About two years ago, when not one month had passed since I had entered the US, I once got a free bike from CU Boulder’s Bike Station. It’s a great service where any student or faculty member can rent a bike for forty-eight hours, for free. Since it was time to return it, I cycled up to the UMC, near which the bike station sits under a large tree. As I was returning the bike, it started to rain. Afraid for the newly bought iPhone in my pocket, I went into the shed and hid from the rain. Two guys were working at the station that day. The one on the inside showed me a Lenovo laptop that was basically everything proof – shock, water and temperature. It was given to the bike station specifically because it faces all the elements on nature all the time. Continue reading
More like a Life Blog. Updates come as they please.
*P.S.* If you’re here from Twitter or ADN, please wait for the latest updates to load, then look for the post you are here to read.
Whenever a trend comes to the social network scene, it comes with a flood of apps and services that do the exact same thing. I recently signed up for a service called TimeHop. It’s a neat service that emails you every day with details of posts that you made on your various social networks exactly a year ago.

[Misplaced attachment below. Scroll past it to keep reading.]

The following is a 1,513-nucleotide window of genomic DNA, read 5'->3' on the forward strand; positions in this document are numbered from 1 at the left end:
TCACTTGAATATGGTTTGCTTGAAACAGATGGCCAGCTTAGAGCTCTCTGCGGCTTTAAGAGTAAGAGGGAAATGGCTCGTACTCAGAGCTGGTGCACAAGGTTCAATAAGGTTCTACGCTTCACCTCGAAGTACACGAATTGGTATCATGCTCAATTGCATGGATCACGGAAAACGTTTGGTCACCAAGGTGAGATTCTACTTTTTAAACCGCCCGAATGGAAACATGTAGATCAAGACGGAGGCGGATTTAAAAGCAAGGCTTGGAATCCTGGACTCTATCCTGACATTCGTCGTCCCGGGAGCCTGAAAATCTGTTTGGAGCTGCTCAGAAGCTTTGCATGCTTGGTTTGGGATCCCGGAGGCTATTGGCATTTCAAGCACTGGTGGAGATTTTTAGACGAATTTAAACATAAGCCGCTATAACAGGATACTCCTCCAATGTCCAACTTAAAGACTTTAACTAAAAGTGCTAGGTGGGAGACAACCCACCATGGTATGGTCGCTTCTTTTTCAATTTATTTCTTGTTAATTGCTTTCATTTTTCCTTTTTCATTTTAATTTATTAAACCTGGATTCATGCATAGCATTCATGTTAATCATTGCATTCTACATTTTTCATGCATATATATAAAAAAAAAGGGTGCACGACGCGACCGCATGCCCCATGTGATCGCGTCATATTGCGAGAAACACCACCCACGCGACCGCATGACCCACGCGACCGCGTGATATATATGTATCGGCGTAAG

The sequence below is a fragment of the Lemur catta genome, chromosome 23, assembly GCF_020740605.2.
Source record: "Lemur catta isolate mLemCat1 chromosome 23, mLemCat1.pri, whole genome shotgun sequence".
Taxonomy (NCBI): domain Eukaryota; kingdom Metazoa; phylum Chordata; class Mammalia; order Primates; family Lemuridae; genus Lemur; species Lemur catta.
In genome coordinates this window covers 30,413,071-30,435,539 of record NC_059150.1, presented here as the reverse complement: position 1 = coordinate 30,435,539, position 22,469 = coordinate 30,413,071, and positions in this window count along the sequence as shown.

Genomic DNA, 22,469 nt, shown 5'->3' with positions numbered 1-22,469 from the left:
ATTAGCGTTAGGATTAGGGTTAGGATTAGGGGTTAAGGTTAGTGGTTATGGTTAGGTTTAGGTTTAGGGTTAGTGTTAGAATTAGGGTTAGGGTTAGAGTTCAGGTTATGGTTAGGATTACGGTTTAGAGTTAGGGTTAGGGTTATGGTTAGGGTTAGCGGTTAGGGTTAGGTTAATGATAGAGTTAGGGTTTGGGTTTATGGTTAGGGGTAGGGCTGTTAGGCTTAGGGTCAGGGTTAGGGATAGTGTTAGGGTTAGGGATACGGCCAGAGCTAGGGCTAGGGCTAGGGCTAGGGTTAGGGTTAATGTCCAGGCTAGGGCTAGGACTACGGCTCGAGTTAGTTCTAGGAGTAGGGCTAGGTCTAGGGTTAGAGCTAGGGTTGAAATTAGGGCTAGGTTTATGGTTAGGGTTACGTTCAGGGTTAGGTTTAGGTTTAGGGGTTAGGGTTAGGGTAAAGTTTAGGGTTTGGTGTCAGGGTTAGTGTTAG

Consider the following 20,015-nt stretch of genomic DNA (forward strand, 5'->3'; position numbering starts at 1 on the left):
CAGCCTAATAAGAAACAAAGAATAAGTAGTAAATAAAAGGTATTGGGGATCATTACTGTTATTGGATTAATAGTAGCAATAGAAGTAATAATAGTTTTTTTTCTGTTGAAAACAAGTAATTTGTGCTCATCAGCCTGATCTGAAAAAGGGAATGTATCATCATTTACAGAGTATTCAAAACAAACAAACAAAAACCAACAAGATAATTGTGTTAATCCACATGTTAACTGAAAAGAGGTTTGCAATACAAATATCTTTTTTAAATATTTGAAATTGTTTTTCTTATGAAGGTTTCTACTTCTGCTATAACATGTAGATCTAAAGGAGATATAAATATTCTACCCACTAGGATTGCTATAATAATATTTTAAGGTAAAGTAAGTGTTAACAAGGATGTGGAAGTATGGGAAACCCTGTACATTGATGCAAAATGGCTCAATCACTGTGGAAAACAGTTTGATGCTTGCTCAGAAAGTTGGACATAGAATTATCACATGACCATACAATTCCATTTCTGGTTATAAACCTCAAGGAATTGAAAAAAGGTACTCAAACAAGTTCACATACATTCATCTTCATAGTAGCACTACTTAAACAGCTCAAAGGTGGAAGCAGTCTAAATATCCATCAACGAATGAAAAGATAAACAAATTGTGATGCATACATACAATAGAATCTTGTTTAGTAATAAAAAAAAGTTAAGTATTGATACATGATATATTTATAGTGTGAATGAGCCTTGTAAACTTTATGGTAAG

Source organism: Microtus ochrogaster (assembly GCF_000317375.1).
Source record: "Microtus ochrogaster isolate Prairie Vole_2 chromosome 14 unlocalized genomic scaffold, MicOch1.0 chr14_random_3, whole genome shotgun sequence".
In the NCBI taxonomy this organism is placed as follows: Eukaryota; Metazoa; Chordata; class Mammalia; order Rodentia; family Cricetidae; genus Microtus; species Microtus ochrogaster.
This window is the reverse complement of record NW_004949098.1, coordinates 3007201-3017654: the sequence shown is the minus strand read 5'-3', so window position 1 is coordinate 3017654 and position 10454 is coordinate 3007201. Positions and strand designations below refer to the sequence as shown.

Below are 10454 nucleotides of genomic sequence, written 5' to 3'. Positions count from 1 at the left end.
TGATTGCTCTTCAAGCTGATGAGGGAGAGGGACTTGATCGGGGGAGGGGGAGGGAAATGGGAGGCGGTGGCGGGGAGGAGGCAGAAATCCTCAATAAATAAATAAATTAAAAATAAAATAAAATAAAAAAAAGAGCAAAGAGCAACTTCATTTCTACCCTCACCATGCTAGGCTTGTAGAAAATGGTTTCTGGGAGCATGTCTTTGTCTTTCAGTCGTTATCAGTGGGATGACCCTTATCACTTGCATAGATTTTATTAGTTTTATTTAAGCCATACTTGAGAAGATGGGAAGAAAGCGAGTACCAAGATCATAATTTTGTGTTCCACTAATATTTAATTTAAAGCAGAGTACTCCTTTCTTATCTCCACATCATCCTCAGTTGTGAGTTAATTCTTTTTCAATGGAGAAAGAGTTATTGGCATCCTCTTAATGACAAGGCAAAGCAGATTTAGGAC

Everyday.me is an iOS app that connects to your Twitter, Facebook and Instagram accounts and basically records everything you post online every day. Also, the service sends you emails every few days reminding you of things you did a few years ago. Sounds familiar? Yep, TimeHop does pretty much the same thing. What’s the difference? Well, Everyday.me collects all that information that you post daily and saves it ON THEIR SERVERS. Awesome way to have your data protected isn’t it?
Anyways, Coming to the most important part of this blog post, Am I keeping this app? Points –
1. Beautiful UI
2. You can see all you do in a stream, from across all your social networks.
3. You can tag your posts for your own reference since all of it is totally private
4. All your data that’s kept on Facebook, Twitter and Instagram will now also be stored on their servers.
So? Am I keeping it? No. It’s out of my phone. Sorry guys!
Today, finally, I have a working laptop. What happened? It’s anybody’s guess. I recently upgraded from Lion to Mountain Lion on my Mac. In doing so, large parts of the OS stopped working, specifically, apps such as Safari, System Preferences and the App Store. Needless to say, work cannot continue without accessing the settings.
So, I began the long and arduous journey to re-installing my OS from scratch. Initially, it was pretty painless, I quickly setup Time Machine and took multiple backups and I booted my Mac into it’s recovery partition. The recovery partition is a good feature, albeit inspired, and allowed me to test my main hard disk, to wipe it clean and start over. Continue reading